Art is like life: some fiction writers are familiar to us, in the way some physiognomies are familiar; while others—the misfits—prove always strange. With them, each new creation is like the unfurling of an undiscovered flower, the shape and color and scent of which must surprise. It is naturally safer to be—and to read—writers of the former sort; but infinitely more exciting to encounter the latter. For those of us who also write, the eccentric imaginations are not simply a focus of admiration, but a source of inspiration, even awe.
Each book by Michael Ondaatje is, thrillingly, a departure, in some way unclassifiable. He is by no means a fantasist, but in the manner of a lyric poet (which he is also), he deploys juxtaposition and silence, as well as language and narrative, to create new worlds and new thoughts out of the real. Books like In the Skin of a Lion, Running in the Family, The English Patient, Anil’s Ghost, and Divisadero are fictions that provoke and unsettle as much as, and even sometimes more than, they delight. In Ondaatje’s work, predictable boundaries are always in question: Is this poetry or prose? Fact or fiction? Real or imaginary? He writes from the space where memory, history, the dreamed, and the imagined converge, even while remaining respectful of the unknowable interstices between character, author, and reader.
In a rare, distinctly essayistic moment in his new novel, The Cat’s Table, Ondaatje articulates his position thus:
Recently I sat in on a master class given by the filmmaker Luc Dardenne. He spoke of how viewers of his films should not assume they understood everything about the characters. As members of an audience we should never feel ourselves wiser than they: we do not have more knowledge than the characters have about themselves…. I believe this. I recognize this as a first principle of art, although I have the suspicion that many would not.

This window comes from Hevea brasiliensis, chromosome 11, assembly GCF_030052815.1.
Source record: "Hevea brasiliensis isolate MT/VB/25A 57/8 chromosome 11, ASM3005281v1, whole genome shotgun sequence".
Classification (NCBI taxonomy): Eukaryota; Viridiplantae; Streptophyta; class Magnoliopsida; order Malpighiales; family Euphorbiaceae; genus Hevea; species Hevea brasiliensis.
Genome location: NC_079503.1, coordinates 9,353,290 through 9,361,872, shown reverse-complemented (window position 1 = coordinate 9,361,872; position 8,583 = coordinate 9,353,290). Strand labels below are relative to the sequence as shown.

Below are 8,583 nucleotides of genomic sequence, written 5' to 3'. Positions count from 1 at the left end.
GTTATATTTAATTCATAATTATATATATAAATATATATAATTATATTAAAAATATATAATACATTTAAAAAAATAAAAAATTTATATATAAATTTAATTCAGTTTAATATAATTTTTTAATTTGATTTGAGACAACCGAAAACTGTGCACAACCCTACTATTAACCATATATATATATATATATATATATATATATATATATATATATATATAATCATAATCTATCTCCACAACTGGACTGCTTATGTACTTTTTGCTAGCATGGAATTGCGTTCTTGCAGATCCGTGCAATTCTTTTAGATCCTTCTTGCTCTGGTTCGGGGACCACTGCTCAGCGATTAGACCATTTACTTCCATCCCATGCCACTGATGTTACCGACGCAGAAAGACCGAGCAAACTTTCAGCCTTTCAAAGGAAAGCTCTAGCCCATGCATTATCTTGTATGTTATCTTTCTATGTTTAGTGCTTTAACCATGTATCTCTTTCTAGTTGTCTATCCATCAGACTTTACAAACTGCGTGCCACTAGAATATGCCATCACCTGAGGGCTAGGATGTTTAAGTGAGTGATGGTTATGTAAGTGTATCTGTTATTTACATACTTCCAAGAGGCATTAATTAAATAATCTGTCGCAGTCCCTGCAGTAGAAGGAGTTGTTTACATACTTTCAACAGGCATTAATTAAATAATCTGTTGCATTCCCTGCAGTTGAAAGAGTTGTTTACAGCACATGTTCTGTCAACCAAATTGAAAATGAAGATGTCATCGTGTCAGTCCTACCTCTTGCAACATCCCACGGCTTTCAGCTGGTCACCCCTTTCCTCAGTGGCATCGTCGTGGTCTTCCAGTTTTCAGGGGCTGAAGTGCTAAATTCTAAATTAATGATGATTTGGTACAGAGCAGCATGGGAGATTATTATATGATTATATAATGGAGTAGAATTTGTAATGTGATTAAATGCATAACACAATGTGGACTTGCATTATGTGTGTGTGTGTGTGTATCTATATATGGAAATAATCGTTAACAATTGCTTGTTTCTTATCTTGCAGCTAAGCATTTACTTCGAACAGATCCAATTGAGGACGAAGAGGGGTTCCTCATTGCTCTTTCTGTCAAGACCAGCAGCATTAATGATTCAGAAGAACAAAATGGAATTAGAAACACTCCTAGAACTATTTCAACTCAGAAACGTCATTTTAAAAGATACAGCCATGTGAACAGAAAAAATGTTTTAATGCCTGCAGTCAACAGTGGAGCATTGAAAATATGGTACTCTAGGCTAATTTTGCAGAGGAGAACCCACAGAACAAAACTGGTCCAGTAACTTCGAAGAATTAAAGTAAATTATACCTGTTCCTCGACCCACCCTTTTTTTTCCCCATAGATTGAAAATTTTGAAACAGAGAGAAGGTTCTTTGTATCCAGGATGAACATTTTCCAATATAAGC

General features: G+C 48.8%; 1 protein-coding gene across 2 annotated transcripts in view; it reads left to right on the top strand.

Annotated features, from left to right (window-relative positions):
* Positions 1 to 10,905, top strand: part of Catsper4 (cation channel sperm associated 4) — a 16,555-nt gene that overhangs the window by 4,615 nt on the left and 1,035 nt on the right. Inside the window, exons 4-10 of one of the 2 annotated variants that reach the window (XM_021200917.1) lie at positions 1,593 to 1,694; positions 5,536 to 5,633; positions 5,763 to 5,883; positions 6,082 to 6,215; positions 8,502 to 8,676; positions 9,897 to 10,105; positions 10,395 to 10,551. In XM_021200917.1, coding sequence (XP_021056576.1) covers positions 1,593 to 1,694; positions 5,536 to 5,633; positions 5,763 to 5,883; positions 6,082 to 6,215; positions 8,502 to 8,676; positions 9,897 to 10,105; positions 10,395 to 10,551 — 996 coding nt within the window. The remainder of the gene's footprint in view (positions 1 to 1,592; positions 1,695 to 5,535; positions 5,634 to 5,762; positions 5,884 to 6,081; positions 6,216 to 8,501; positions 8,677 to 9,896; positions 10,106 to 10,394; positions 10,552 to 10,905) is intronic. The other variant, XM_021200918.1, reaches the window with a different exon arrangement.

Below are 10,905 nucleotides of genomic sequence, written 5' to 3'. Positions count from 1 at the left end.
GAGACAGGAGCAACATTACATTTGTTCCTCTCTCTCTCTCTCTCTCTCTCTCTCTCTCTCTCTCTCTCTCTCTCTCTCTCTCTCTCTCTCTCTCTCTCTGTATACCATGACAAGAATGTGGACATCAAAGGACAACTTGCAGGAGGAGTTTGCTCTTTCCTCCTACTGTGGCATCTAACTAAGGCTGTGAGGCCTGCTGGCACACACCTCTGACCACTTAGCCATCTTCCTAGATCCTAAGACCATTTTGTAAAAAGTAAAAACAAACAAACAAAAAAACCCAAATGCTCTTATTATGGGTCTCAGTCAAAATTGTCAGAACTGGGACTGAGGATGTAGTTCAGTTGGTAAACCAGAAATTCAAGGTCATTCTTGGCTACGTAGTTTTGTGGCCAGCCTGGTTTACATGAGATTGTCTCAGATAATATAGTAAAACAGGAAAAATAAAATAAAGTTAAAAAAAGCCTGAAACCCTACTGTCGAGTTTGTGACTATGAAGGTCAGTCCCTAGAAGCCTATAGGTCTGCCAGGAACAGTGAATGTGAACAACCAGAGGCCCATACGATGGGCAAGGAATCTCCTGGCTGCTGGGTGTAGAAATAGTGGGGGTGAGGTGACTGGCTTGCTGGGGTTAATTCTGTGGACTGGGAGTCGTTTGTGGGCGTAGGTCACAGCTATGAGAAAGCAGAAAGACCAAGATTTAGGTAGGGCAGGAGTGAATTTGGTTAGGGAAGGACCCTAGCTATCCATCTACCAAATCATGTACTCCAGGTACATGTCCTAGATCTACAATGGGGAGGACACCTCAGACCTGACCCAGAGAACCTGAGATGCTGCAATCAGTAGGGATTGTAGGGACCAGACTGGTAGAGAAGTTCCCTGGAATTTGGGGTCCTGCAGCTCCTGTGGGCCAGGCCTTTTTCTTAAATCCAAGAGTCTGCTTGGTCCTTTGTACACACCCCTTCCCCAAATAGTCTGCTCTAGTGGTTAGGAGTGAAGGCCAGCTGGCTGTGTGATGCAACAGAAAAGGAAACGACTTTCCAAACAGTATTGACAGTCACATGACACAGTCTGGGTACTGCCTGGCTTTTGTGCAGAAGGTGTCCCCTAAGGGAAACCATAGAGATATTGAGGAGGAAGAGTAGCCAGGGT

This view, almost an authorial ethics of representation, explains some aspects of Ondaatje’s literary style: his prose, while gorgeous, is on occasion quite oblique, and his narratives—as is true of The Cat’s Table—can be strikingly fragmented. (It is wonderful and, in these fundamentally homogenizing times, increasingly rare to encounter a writer who does not shape his art to a known and satisfying form, but instead fashions the form around his content.) His goal is to reach toward that elusive complex we might call experienced human reality, and in so doing, precisely to grant each of his characters his own wisdom and autonomy. In an Ondaatje novel, there is much that we do not directly know, much that we cannot know for certain. It is one of the traits that link all his books.
In The Cat’s Table, we are both certain and uncertain of our narrator’s identity: that’s to say, Ondaatje toys with the degree to which the narrator resembles…
This is exclusive content for subscribers only.
Try two months of unlimited access to The New York Review for just $1 a month.
Continue reading this article, and thousands more from our complete 55+ year archive, for the low introductory rate of just $1 a month.